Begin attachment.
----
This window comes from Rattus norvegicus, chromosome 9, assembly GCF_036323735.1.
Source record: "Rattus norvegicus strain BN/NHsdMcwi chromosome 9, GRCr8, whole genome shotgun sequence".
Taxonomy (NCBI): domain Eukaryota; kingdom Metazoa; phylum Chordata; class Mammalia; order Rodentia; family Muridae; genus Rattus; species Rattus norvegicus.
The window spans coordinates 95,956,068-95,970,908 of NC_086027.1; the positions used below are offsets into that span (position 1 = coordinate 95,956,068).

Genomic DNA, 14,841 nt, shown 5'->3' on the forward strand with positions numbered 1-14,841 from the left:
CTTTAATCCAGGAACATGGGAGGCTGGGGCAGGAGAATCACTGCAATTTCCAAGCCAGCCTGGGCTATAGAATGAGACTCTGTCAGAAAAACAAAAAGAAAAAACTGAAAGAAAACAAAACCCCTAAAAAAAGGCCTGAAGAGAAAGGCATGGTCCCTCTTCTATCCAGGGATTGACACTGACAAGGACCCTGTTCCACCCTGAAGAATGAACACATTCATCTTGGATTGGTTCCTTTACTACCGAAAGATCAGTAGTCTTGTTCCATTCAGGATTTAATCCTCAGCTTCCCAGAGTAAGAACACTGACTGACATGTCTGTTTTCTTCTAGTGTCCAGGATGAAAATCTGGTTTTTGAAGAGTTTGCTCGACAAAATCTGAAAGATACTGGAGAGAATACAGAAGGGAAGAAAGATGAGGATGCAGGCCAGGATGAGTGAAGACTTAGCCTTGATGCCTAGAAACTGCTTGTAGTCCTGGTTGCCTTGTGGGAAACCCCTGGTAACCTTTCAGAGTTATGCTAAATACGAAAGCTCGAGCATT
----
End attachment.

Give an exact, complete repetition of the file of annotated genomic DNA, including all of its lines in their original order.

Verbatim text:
This window comes from Rattus norvegicus, chromosome 9, assembly GCF_036323735.1.
Source record: "Rattus norvegicus strain BN/NHsdMcwi chromosome 9, GRCr8, whole genome shotgun sequence".
Taxonomy (NCBI): domain Eukaryota; kingdom Metazoa; phylum Chordata; class Mammalia; order Rodentia; family Muridae; genus Rattus; species Rattus norvegicus.
The window spans coordinates 95,956,068-95,970,908 of NC_086027.1; the positions used below are offsets into that span (position 1 = coordinate 95,956,068).

Genomic DNA, 14,841 nt, shown 5'->3' on the forward strand with positions numbered 1-14,841 from the left:
CTTTAATCCAGGAACATGGGAGGCTGGGGCAGGAGAATCACTGCAATTTCCAAGCCAGCCTGGGCTATAGAATGAGACTCTGTCAGAAAAACAAAAAGAAAAAACTGAAAGAAAACAAAACCCCTAAAAAAAGGCCTGAAGAGAAAGGCATGGTCCCTCTTCTATCCAGGGATTGACACTGACAAGGACCCTGTTCCACCCTGAAGAATGAACACATTCATCTTGGATTGGTTCCTTTACTACCGAAAGATCAGTAGTCTTGTTCCATTCAGGATTTAATCCTCAGCTTCCCAGAGTAAGAACACTGACTGACATGTCTGTTTTCTTCTAGTGTCCAGGATGAAAATCTGGTTTTTGAAGAGTTTGCTCGACAAAATCTGAAAGATACTGGAGAGAATACAGAAGGGAAGAAAGATGAGGATGCAGGCCAGGATGAGTGAAGACTTAGCCTTGATGCCTAGAAACTGCTTGTAGTCCTGGTTGCCTTGTGGGAAACCCCTGGTAACCTTTCAGAGTTATGCTAAATACGAAAGCTCGAGCATT